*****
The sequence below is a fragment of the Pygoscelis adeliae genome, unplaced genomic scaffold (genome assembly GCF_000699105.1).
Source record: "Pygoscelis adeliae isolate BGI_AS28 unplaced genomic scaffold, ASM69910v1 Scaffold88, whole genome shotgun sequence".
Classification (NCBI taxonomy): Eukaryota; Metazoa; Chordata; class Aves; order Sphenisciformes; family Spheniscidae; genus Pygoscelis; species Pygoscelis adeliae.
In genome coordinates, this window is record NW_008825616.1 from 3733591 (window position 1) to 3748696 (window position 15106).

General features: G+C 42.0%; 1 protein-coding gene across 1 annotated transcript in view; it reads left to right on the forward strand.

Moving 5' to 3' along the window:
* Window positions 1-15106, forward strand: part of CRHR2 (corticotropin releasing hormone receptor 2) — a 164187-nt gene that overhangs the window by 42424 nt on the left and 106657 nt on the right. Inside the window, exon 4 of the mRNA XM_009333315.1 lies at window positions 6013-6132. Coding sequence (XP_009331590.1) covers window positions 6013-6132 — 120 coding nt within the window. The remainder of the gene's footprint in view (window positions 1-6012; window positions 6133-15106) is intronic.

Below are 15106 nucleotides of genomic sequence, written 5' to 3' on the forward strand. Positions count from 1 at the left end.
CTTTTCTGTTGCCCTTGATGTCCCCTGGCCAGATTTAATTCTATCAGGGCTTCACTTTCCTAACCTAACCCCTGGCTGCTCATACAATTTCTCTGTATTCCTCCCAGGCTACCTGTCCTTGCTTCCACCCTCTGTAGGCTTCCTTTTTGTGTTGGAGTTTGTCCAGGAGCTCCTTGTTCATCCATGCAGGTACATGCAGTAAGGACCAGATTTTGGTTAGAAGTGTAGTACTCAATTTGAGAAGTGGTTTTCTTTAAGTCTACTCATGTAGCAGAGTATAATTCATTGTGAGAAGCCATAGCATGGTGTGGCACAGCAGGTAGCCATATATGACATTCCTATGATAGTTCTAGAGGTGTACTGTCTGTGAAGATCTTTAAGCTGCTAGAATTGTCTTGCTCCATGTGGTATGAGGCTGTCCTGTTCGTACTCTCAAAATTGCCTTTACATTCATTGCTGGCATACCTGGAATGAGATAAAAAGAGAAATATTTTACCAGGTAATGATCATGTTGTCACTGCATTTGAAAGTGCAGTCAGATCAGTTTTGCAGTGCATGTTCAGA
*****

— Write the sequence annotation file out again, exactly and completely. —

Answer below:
The sequence below is a fragment of the Pygoscelis adeliae genome, unplaced genomic scaffold (genome assembly GCF_000699105.1).
Source record: "Pygoscelis adeliae isolate BGI_AS28 unplaced genomic scaffold, ASM69910v1 Scaffold88, whole genome shotgun sequence".
Classification (NCBI taxonomy): Eukaryota; Metazoa; Chordata; class Aves; order Sphenisciformes; family Spheniscidae; genus Pygoscelis; species Pygoscelis adeliae.
In genome coordinates, this window is record NW_008825616.1 from 3733591 (window position 1) to 3748696 (window position 15106).

General features: G+C 42.0%; 1 protein-coding gene across 1 annotated transcript in view; it reads left to right on the forward strand.

Moving 5' to 3' along the window:
* Window positions 1-15106, forward strand: part of CRHR2 (corticotropin releasing hormone receptor 2) — a 164187-nt gene that overhangs the window by 42424 nt on the left and 106657 nt on the right. Inside the window, exon 4 of the mRNA XM_009333315.1 lies at window positions 6013-6132. Coding sequence (XP_009331590.1) covers window positions 6013-6132 — 120 coding nt within the window. The remainder of the gene's footprint in view (window positions 1-6012; window positions 6133-15106) is intronic.

Below are 15106 nucleotides of genomic sequence, written 5' to 3' on the forward strand. Positions count from 1 at the left end.
CTTTTCTGTTGCCCTTGATGTCCCCTGGCCAGATTTAATTCTATCAGGGCTTCACTTTCCTAACCTAACCCCTGGCTGCTCATACAATTTCTCTGTATTCCTCCCAGGCTACCTGTCCTTGCTTCCACCCTCTGTAGGCTTCCTTTTTGTGTTGGAGTTTGTCCAGGAGCTCCTTGTTCATCCATGCAGGTACATGCAGTAAGGACCAGATTTTGGTTAGAAGTGTAGTACTCAATTTGAGAAGTGGTTTTCTTTAAGTCTACTCATGTAGCAGAGTATAATTCATTGTGAGAAGCCATAGCATGGTGTGGCACAGCAGGTAGCCATATATGACATTCCTATGATAGTTCTAGAGGTGTACTGTCTGTGAAGATCTTTAAGCTGCTAGAATTGTCTTGCTCCATGTGGTATGAGGCTGTCCTGTTCGTACTCTCAAAATTGCCTTTACATTCATTGCTGGCATACCTGGAATGAGATAAAAAGAGAAATATTTTACCAGGTAATGATCATGTTGTCACTGCATTTGAAAGTGCAGTCAGATCAGTTTTGCAGTGCATGTTCAGA